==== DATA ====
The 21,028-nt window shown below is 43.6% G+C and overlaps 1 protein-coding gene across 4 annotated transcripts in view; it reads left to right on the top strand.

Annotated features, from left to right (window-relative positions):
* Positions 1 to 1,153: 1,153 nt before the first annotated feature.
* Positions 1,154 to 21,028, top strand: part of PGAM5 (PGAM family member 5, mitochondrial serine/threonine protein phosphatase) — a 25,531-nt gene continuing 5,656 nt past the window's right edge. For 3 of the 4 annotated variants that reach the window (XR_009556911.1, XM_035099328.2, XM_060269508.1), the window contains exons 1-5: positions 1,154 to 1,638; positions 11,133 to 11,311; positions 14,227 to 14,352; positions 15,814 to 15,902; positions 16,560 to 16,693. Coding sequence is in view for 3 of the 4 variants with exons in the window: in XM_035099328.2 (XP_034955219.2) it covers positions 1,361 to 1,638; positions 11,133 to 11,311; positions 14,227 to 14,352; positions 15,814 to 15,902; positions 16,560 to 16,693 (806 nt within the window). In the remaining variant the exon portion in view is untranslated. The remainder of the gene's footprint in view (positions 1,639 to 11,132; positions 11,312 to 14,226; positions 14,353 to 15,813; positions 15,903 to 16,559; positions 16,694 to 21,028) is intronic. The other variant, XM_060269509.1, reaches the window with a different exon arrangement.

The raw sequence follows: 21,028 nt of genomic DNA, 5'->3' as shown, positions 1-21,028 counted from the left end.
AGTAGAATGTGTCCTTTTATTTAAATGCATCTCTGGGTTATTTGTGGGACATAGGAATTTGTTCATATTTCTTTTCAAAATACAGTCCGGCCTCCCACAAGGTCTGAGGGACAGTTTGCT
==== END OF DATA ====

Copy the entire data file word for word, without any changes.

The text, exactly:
The 21,028-nt window shown below is 43.6% G+C and overlaps 1 protein-coding gene across 4 annotated transcripts in view; it reads left to right on the top strand.

Annotated features, from left to right (window-relative positions):
* Positions 1 to 1,153: 1,153 nt before the first annotated feature.
* Positions 1,154 to 21,028, top strand: part of PGAM5 (PGAM family member 5, mitochondrial serine/threonine protein phosphatase) — a 25,531-nt gene continuing 5,656 nt past the window's right edge. For 3 of the 4 annotated variants that reach the window (XR_009556911.1, XM_035099328.2, XM_060269508.1), the window contains exons 1-5: positions 1,154 to 1,638; positions 11,133 to 11,311; positions 14,227 to 14,352; positions 15,814 to 15,902; positions 16,560 to 16,693. Coding sequence is in view for 3 of the 4 variants with exons in the window: in XM_035099328.2 (XP_034955219.2) it covers positions 1,361 to 1,638; positions 11,133 to 11,311; positions 14,227 to 14,352; positions 15,814 to 15,902; positions 16,560 to 16,693 (806 nt within the window). In the remaining variant the exon portion in view is untranslated. The remainder of the gene's footprint in view (positions 1,639 to 11,132; positions 11,312 to 14,226; positions 14,353 to 15,813; positions 15,903 to 16,559; positions 16,694 to 21,028) is intronic. The other variant, XM_060269509.1, reaches the window with a different exon arrangement.

The raw sequence follows: 21,028 nt of genomic DNA, 5'->3' as shown, positions 1-21,028 counted from the left end.
AGTAGAATGTGTCCTTTTATTTAAATGCATCTCTGGGTTATTTGTGGGACATAGGAATTTGTTCATATTTCTTTTCAAAATACAGTCCGGCCTCCCACAAGGTCTGAGGGACAGTTTGCT